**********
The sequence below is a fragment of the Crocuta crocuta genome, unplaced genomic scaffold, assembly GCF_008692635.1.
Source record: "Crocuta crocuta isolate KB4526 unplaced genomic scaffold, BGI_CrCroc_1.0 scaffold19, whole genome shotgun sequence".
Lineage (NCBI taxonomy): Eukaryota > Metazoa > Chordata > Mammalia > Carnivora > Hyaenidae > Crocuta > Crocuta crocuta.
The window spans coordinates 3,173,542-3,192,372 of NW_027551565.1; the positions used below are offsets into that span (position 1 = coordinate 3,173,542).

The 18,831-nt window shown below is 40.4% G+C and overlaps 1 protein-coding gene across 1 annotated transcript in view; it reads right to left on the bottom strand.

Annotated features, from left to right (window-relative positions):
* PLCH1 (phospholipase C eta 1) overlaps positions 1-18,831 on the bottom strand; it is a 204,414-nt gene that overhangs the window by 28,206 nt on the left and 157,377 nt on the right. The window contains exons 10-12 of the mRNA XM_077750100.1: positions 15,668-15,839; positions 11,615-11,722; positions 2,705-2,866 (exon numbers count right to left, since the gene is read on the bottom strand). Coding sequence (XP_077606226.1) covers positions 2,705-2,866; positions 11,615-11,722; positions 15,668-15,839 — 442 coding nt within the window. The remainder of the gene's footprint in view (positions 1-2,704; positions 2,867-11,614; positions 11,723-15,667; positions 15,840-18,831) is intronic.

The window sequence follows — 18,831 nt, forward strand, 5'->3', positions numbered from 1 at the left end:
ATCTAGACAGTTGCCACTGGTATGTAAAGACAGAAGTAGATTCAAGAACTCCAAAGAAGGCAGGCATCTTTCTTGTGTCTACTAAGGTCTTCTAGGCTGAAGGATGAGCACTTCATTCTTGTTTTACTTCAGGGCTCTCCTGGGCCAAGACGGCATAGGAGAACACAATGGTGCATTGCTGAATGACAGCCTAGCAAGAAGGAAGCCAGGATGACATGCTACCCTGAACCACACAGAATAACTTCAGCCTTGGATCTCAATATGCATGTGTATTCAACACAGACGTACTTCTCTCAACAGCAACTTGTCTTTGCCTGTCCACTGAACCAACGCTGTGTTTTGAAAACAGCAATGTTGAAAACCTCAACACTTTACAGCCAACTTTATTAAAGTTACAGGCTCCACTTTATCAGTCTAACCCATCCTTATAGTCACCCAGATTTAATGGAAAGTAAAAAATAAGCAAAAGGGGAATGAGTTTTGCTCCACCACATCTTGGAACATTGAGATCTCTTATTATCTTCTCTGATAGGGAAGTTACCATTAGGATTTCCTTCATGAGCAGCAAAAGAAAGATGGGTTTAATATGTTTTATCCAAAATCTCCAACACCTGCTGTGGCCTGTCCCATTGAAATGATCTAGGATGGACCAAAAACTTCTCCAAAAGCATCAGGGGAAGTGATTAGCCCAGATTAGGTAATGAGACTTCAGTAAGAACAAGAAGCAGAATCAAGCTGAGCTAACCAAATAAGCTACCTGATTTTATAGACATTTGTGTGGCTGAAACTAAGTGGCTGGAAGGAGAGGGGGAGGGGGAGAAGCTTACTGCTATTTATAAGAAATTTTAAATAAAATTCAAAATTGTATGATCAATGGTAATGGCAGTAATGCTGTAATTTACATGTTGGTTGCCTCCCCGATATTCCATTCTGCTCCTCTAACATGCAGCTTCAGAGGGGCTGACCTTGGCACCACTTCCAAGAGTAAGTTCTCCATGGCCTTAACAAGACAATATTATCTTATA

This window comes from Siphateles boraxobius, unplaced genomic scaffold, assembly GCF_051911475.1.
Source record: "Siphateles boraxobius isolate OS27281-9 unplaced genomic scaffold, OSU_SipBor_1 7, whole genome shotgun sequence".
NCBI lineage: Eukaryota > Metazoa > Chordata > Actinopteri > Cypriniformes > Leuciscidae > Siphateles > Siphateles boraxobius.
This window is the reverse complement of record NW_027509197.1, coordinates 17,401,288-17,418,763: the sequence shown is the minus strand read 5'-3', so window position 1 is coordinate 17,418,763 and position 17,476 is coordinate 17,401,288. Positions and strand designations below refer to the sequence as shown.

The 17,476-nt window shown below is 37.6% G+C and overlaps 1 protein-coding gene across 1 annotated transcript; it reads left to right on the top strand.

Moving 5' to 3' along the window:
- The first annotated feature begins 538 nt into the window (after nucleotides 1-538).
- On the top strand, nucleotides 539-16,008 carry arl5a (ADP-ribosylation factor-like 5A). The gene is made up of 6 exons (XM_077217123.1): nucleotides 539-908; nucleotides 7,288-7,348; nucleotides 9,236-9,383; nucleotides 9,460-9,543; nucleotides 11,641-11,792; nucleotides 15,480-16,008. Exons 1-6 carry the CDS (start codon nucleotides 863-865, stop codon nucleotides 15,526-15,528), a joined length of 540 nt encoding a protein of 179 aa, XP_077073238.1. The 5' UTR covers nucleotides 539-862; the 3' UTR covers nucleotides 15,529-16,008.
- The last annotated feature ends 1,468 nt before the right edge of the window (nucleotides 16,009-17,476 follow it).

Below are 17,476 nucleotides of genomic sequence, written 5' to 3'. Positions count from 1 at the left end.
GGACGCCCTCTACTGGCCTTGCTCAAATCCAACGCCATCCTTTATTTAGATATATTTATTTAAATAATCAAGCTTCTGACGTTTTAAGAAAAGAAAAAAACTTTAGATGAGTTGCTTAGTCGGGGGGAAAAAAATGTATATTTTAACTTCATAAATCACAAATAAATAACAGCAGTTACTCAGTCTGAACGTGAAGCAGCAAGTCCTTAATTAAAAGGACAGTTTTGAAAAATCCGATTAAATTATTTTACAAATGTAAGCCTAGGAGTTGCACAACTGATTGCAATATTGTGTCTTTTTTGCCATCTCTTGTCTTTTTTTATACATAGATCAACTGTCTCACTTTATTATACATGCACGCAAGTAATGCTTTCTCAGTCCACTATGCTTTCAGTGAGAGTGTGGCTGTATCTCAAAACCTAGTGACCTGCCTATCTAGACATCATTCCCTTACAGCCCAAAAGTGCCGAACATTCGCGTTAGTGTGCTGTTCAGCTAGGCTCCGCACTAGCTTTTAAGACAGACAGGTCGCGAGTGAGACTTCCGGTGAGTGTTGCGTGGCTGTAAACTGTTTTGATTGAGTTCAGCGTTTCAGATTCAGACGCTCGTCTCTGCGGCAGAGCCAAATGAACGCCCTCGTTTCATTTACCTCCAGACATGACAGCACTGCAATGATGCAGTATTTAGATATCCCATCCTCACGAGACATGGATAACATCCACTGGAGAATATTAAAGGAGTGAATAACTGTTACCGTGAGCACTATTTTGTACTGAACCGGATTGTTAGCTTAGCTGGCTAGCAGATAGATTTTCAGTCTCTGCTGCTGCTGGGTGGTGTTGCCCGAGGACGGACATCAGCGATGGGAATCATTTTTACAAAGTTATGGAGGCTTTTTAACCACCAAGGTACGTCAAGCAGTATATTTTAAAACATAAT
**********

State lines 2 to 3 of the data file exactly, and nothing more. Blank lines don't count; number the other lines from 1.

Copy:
Source record: "Crocuta crocuta isolate KB4526 unplaced genomic scaffold, BGI_CrCroc_1.0 scaffold19, whole genome shotgun sequence".
Lineage (NCBI taxonomy): Eukaryota > Metazoa > Chordata > Mammalia > Carnivora > Hyaenidae > Crocuta > Crocuta crocuta.